Reassignment of the human aldehyde dehydrogenase ALDH8A1 (ALDH12) to the kynurenine pathway in tryptophan catabolismThe kynurenine pathway is the primary route for l-tryptophan degradation in mammals. Intermediates and side products of this pathway are involved in immune response and neurodegenerative diseases. This makes the study of enzymes, especially those from mammalian sources, of the kynurenine pathway worthwhile. Recent studies on a bacterial version of an enzyme of this pathway, 2-aminomuconate semialdehyde (2-AMS) dehydrogenase (AMSDH), have provided a detailed understanding of the catalytic mechanism and identified residues conserved for muconate semialdehyde recognition and activation.
Kinetics and structural features of dimeric glutamine-dependent bacterial NAD+ synthetases suggest evolutionary adaptation to available metabolitesNADH (NAD+) and its reduced form NADH serve as cofactors for a variety of oxidoreductases that participate in many metabolic pathways. NAD+ also is used as substrate by ADP-ribosyl transferases and by sirtuins. NAD+ biosynthesis is one of the most fundamental biochemical pathways in nature, and the ubiquitous NAD+ synthetase (NadE) catalyzes the final step in this biosynthetic route. Two different classes of NadE have been described to date: dimeric single-domain ammonium-dependent NadENH3 and octameric glutamine-dependent NadEGln, and the presence of multiple NadE isoforms is relatively common in prokaryotes.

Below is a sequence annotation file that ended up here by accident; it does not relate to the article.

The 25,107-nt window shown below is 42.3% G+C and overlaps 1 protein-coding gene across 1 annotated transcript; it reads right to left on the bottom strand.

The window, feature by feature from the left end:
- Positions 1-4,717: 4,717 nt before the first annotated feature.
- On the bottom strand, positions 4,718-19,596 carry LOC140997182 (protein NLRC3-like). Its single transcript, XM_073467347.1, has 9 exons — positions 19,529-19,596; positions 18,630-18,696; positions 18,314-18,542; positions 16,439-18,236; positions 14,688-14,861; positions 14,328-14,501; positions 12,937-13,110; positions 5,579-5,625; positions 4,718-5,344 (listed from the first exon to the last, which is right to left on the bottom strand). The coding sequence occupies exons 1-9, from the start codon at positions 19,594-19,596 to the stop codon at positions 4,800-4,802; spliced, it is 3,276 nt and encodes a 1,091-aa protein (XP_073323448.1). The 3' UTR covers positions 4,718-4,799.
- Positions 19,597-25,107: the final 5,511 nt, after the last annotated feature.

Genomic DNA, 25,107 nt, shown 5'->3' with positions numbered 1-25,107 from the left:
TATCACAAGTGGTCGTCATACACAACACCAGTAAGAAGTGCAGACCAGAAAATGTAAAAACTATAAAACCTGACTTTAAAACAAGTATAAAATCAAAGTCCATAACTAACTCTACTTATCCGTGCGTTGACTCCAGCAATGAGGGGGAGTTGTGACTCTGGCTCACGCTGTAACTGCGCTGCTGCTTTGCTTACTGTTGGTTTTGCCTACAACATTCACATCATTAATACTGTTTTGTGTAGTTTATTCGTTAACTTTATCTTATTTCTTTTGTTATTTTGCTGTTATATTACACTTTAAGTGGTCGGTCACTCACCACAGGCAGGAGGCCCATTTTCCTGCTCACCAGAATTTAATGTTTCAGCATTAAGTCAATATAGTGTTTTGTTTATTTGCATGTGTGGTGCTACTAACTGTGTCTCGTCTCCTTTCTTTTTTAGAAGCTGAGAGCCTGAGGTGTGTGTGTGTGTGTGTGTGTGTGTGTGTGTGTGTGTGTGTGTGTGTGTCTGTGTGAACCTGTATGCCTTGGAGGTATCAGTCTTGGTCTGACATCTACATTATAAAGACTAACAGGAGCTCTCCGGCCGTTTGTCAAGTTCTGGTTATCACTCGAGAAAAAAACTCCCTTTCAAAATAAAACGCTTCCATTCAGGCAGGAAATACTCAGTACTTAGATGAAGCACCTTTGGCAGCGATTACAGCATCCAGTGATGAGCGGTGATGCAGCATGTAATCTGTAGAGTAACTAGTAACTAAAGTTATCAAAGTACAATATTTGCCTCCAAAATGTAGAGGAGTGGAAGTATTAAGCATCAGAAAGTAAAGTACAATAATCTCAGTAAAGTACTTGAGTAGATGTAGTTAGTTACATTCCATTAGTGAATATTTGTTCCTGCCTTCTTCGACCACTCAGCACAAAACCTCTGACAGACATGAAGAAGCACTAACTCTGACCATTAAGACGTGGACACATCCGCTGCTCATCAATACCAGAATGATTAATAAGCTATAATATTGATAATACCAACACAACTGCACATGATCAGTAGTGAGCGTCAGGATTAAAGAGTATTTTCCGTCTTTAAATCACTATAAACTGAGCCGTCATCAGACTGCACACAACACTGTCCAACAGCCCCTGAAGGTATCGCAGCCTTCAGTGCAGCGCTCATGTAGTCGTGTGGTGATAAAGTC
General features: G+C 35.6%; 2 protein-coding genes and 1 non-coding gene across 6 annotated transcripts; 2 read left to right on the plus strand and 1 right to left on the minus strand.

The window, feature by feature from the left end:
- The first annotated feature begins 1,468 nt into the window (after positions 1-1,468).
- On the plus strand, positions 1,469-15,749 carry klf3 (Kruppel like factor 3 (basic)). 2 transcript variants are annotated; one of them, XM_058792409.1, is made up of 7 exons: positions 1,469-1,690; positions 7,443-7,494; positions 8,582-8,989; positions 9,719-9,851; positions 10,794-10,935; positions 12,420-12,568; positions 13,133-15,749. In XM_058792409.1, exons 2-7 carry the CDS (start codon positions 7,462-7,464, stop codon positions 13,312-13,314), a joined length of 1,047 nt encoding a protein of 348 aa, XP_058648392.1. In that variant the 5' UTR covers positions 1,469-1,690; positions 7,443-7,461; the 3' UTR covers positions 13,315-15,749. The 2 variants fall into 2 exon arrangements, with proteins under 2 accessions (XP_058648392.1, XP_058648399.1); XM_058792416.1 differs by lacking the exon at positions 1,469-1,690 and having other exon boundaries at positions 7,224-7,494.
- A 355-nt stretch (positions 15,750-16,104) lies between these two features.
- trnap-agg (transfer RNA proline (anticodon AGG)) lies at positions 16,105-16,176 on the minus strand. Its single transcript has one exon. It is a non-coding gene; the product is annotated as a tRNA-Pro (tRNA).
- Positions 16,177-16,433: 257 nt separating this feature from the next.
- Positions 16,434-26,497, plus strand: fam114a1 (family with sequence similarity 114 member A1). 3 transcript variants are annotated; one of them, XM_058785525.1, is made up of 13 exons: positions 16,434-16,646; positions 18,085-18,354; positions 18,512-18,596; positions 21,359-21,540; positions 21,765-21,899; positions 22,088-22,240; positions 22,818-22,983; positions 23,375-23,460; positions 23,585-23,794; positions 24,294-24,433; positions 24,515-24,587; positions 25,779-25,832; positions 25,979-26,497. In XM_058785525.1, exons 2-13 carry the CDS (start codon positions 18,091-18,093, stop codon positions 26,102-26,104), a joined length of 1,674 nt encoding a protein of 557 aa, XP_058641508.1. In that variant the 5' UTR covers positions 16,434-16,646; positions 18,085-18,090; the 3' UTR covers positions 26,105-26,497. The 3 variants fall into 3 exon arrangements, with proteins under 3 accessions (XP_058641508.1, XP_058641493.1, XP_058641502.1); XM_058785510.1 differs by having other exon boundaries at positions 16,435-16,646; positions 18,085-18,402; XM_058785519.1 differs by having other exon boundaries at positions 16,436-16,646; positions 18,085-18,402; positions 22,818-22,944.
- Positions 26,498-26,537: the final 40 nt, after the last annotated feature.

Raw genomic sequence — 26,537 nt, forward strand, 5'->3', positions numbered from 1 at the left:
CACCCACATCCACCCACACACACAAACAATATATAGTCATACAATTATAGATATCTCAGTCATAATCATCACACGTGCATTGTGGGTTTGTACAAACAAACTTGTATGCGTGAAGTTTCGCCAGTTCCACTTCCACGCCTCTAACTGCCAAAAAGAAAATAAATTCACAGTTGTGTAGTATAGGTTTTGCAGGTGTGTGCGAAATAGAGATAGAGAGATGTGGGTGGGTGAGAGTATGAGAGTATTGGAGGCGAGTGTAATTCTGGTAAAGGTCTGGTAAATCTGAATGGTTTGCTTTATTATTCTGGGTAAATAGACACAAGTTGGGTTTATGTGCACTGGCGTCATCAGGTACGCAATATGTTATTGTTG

Generation, Release, and Uptake of the NAD Precursor Nicotinic Acid Riboside by Human CellsBackground: Nicotinamide riboside (NR) and nicotinic acid riboside (NAR) can serve as precursors of NAD in human cells.Results: Human cells generate and release NR and NAR.Conclusion: NR and NAR are authentic intermediates of human NAD metabolism.Significance: Different cell populations might support each other's NAD pools by providing ribosides as NAD precursors.